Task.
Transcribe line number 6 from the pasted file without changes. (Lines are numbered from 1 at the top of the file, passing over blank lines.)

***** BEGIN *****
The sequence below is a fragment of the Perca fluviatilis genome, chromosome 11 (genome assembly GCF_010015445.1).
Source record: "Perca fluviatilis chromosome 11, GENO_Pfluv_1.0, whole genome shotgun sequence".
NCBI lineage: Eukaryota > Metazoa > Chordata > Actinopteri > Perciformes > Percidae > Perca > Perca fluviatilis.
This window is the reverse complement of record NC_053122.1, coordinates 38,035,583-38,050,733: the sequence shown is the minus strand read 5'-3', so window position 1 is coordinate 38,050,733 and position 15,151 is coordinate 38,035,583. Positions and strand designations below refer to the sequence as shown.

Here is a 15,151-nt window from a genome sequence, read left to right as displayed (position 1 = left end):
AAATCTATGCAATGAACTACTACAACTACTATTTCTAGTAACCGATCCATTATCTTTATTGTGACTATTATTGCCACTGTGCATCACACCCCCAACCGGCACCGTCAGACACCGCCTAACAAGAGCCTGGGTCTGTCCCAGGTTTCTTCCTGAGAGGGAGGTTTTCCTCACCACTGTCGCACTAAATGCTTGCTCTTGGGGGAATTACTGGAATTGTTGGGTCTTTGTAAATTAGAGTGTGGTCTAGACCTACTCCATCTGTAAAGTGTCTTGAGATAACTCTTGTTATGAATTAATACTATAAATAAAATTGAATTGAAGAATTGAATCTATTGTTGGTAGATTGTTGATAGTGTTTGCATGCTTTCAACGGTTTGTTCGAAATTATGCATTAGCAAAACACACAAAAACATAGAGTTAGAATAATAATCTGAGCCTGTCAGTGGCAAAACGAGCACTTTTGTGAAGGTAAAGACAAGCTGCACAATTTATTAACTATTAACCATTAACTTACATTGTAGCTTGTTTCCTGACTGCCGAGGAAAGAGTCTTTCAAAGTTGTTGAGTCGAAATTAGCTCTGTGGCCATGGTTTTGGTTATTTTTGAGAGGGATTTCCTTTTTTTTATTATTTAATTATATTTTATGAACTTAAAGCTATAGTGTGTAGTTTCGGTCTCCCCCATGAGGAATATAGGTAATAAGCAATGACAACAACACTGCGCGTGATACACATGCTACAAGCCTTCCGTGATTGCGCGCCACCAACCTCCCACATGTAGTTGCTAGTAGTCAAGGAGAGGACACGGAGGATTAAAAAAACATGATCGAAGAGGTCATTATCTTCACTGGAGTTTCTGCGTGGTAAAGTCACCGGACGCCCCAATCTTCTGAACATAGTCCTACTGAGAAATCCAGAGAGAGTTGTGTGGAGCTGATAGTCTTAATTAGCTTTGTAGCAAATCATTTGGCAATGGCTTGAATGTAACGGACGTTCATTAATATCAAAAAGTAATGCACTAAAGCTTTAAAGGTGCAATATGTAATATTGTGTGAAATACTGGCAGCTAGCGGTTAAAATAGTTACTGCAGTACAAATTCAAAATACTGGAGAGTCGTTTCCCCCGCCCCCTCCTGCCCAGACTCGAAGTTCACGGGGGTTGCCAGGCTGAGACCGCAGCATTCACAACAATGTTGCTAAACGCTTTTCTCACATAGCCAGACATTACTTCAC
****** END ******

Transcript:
AAATCTATGCAATGAACTACTACAACTACTATTTCTAGTAACCGATCCATTATCTTTATTGTGACTATTATTGCCACTGTGCATCACACCCCCAACCGGCACCGTCAGACACCGCCTAACAAGAGCCTGGGTCTGTCCCAGGTTTCTTCCTGAGAGGGAGGTTTTCCTCACCACTGTCGCACTAAATGCTTGCTCTTGGGGGAATTACTGGAATTGTTGGGTCTTTGTAAATTAGAGTGTGGTCTAGACCTACTCCATCTGTAAAGTGTCTTGAGATAACTCTTGTTATGAATTAATACTATAAATAAAATTGAATTGAAGAATTGAATCTATTGTTGGTAGATTGTTGATAGTGTTTGCATGCTTTCAACGGTTTGTTCGAAATTATGCATTAGCAAAACACACAAAAACATAGAGTTAGAATAATAATCTGAGCCTGTCAGTGGCAAAACGAGCACTTTTGTGAAGGTAAAGACAAGCTGCACAATTTATTAACTATTAACCATTAACTTACATTGTAGCTTGTTTCCTGACTGCCGAGGAAAGAGTCTTTCAAAGTTGTTGAGTCGAAATTAGCTCTGTGGCCATGGTTTTGGTTATTTTTGAGAGGGATTTCCTTTTTTTTATTATTTAATTATATTTTATGAACTTAAAGCTATAGTGTGTAGTTTCGGTCTCCCCCATGAGGAATATAGGTAATAAGCAATGACAACAACACTGCGCGTGATACACATGCTACAAGCCTTCCGTGATTGCGCGCCACCAACCTCCCACATGTAGTTGCTAGTAGTCAAGGAGAGGACACGGAGGATTAAAAAAACATGATCGAAGAGGTCATTATCTTCACTGGAGTTTCTGCGTGGTAAAGTCACCGGACGCCCCAATCTTCTGAACATAGTCCTACTGAGAAATCCAGAGAGAGTTGTGTGGAGCTGATAGTCTTAATTAGCTTTGTAGCAAATCATTTGGCAATGGCTTGAATGTAACGGACGTTCATTAATATCAAAAAGTAATGCACTAAAGCTTTAAAGGTGCAATATGTAATATTGTGTGAAATACTGGCAGCTAGCGGTTAAAATAGTTACTGCAGTACAAATTCAAAATACTGGAGAGTCGTTTCCCCCGCCCCCTCCTGCCCAGACTCGAAGTTCACGGGGGTTGCCAGGCTGAGACCGCAGCATTCACAACAATGTTGCTAAACGCTTTTCTCACATAGCCAGACATTACTTCAC